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                • #9
                  Speaking of automatics, are you aware of any companies who made self-winding pocket watches?



                  I know that A-L Breguet produced some in Paris 200 years ago. That style had a pendulum weight inside that would wind the mainspring. I cannot imagine they were terribly efficient, but it was an inventive approach. Obviously, the idea never really caught on. I guess by the time Eterna created the item shown below, PWs were effectively out of fashion...
                  Ah, what could have been?




                  I just learned that Citizen also made some self-winding pieces for the pocket:



                  As did Tissot...how cool is it that they all used display backs?[/SIZE]

                  Last edited by Watch Carefully; 06-14-2016, 03:28 PM.
                  Time is Money, except on Dark Side of the Moon

                  Comment


                  • #10
                    Originally posted by Watch Carefully View Post
                    Interesting...I seem to recall there was a 7761 or some such thing already that is essentially a 7750 without automatic winding.
                    How much different is Herr Schauer's movement?

                    [note: this web page mentioned 4 hand-wound 776X variants]
                    Here's an image I just yanked off the interwebs. It's the 7753. One of the added bonuses of it is that the handwind 1938 Chrono is a thinner watch than the auto.

                    ml_image.3390548.jpg
                    Solve all your doubts through question mode.

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                    • #11
                      Better pics from Stowa. The regular 7753

                      Chrono_poliert_werk_1300.jpg


                      And the hand wind

                      Flieger_Chrono_Handaufzugwerk_2600.jpg
                      Solve all your doubts through question mode.

                      Comment


                      • #12
                        Originally posted by Henry Krinkle View Post
                        [ATTACH=CONFIG]21048[/ATTACH]
                        Oh, that is very nicely done!!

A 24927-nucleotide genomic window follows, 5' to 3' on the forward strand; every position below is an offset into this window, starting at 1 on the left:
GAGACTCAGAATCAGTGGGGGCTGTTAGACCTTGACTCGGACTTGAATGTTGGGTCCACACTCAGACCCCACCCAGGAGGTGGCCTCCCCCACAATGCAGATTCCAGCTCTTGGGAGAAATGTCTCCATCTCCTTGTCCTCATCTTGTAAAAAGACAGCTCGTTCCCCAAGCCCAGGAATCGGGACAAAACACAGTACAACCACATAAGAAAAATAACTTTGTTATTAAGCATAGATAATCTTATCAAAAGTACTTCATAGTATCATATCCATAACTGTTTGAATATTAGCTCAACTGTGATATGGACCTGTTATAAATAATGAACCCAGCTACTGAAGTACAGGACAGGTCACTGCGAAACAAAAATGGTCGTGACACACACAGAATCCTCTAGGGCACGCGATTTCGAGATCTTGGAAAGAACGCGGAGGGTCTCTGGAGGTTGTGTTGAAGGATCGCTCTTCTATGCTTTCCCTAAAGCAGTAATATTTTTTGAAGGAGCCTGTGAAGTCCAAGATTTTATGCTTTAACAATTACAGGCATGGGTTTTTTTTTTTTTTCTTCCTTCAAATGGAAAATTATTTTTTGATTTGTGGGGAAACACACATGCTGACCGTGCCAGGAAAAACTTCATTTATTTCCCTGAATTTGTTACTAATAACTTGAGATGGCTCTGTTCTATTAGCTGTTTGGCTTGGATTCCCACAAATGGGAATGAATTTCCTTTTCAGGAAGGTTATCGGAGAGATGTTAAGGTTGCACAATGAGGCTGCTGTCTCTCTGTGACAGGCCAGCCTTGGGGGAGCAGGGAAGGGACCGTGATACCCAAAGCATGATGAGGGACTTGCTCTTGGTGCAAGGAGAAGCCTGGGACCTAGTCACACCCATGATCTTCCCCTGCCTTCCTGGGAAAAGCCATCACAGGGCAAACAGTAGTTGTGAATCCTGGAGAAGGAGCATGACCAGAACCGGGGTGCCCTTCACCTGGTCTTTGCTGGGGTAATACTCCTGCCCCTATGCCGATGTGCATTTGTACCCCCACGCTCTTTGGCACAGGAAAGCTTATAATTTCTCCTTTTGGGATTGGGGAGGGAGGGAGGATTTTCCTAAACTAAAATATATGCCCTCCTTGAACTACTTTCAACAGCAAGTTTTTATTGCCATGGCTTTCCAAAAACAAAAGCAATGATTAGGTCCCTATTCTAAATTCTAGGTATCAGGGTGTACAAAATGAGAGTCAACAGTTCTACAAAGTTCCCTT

Thanks, Henry. Jorg Schauer's watches are always a treat to see.
                        Time is Money, except on Dark Side of the Moon

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                        • #13
                          Speaking of automatics, are you aware of any companies who made self-winding pocket watches?
                          My wife's great-great-grandfather, Hermann von der Heydt, patented a self-winding watch movement and started a company called the Chicago Self-Winding Watch Co. He made around 35 watches and several of them have come up for auction of the past few years. He did some work for Gruen, as well. I've been trying to get more of the story put together, but the paperwork is slim. He was the subject of a NAWCC bulletin a while back.

                          vdh.jpg
                          Last edited by FuzzyB; 06-14-2016, 08:39 PM.
                          -Brian

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                          • #14
                            Brian it sounds like you married into the right family!
                            DavidM1

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                            • #15
                              Originally posted by DavidM1 View Post
                              Brian it sounds like you married into the right family!

                              I did indeed. One of her uncles still has Hermann's personal watch that he made.
                              -Brian